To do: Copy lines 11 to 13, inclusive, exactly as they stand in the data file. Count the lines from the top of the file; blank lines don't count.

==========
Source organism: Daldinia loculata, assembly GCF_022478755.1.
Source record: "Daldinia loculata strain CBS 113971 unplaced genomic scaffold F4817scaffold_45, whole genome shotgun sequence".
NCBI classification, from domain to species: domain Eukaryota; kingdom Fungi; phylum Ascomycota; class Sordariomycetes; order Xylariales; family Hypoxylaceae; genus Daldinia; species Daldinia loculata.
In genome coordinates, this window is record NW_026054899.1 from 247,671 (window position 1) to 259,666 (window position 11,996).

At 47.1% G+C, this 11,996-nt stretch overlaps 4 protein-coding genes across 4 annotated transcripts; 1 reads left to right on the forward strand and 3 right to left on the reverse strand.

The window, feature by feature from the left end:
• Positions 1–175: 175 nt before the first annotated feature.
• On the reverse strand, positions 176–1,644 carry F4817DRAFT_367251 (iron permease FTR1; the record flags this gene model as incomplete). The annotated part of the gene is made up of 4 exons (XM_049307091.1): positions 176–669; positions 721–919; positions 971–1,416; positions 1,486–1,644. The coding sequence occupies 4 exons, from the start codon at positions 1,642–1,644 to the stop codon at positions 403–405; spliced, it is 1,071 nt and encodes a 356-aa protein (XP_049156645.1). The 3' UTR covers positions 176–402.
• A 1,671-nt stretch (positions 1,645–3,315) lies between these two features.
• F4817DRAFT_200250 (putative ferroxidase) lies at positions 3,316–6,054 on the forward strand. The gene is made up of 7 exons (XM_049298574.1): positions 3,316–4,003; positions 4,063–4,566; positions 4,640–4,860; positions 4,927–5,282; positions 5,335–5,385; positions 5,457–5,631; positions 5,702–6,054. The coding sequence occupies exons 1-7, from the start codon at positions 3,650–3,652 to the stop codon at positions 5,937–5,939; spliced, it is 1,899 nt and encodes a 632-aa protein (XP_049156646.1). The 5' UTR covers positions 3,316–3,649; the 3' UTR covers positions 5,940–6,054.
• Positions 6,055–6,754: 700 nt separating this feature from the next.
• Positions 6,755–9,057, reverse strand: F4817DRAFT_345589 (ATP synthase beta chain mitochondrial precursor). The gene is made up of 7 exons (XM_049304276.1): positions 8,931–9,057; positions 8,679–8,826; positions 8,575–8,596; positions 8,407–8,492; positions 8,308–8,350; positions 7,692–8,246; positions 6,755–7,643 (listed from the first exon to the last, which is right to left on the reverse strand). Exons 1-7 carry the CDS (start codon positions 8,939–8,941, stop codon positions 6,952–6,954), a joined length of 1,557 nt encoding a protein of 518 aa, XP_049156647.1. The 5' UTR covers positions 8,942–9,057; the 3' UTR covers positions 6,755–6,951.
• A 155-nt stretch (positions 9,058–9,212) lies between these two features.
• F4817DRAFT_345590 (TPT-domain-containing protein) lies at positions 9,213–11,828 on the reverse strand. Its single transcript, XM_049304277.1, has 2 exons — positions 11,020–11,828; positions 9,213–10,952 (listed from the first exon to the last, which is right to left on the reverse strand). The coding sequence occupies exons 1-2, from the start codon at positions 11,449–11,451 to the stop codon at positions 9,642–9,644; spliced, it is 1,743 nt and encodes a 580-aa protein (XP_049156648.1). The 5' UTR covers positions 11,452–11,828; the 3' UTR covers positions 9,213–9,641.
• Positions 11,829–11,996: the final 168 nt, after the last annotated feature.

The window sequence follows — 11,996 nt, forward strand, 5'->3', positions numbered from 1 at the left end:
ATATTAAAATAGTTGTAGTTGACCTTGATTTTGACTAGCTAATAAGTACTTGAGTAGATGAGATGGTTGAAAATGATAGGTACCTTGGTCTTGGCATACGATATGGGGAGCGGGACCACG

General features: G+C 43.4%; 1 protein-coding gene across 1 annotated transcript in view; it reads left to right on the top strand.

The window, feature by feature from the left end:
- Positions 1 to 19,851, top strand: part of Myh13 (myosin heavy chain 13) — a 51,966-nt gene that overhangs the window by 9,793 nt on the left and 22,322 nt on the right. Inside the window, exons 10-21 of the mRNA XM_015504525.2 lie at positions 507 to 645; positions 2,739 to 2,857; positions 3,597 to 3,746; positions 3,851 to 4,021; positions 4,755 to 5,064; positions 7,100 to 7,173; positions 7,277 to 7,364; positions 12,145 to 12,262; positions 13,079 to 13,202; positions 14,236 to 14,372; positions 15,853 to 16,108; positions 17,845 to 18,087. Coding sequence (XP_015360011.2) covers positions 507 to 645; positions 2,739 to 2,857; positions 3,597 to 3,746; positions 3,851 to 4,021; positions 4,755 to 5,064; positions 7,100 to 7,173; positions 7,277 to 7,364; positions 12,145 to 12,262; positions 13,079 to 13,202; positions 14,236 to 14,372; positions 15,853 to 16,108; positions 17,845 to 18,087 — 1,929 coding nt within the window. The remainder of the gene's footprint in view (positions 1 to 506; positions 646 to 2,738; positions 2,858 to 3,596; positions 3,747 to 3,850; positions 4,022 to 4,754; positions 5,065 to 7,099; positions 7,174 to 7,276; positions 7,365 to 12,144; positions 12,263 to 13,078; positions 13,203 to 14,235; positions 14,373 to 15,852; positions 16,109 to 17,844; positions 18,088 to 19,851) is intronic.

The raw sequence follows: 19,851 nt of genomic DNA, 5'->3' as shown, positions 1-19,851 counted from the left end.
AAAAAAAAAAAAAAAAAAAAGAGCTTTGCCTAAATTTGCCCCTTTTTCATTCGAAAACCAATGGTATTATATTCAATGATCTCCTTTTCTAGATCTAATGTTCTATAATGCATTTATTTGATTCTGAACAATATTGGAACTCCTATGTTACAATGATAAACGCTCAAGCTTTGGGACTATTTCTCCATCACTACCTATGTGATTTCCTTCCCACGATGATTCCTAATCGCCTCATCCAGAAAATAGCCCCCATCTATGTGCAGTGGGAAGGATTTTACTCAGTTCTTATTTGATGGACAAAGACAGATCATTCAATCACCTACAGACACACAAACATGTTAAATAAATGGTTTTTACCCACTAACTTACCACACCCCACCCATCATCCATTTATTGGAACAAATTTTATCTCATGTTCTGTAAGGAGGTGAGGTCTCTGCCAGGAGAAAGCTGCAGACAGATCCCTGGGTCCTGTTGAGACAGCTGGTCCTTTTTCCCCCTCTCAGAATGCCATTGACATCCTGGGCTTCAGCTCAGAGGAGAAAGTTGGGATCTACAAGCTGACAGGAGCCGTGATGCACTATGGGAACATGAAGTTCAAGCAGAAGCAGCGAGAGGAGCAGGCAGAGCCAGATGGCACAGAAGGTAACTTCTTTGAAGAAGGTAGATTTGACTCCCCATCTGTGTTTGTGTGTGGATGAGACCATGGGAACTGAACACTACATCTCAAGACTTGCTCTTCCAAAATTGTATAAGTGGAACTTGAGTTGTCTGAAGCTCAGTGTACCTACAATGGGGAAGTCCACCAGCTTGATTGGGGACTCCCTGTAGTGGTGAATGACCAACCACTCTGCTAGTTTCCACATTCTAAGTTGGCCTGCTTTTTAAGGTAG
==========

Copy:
• Positions 6,055–6,754: 700 nt separating this feature from the next.
• Positions 6,755–9,057, reverse strand: F4817DRAFT_345589 (ATP synthase beta chain mitochondrial precursor). The gene is made up of 7 exons (XM_049304276.1): positions 8,931–9,057; positions 8,679–8,826; positions 8,575–8,596; positions 8,407–8,492; positions 8,308–8,350; positions 7,692–8,246; positions 6,755–7,643 (listed from the first exon to the last, which is right to left on the reverse strand). Exons 1-7 carry the CDS (start codon positions 8,939–8,941, stop codon positions 6,952–6,954), a joined length of 1,557 nt encoding a protein of 518 aa, XP_049156647.1. The 5' UTR covers positions 8,942–9,057; the 3' UTR covers positions 6,755–6,951.
• A 155-nt stretch (positions 9,058–9,212) lies between these two features.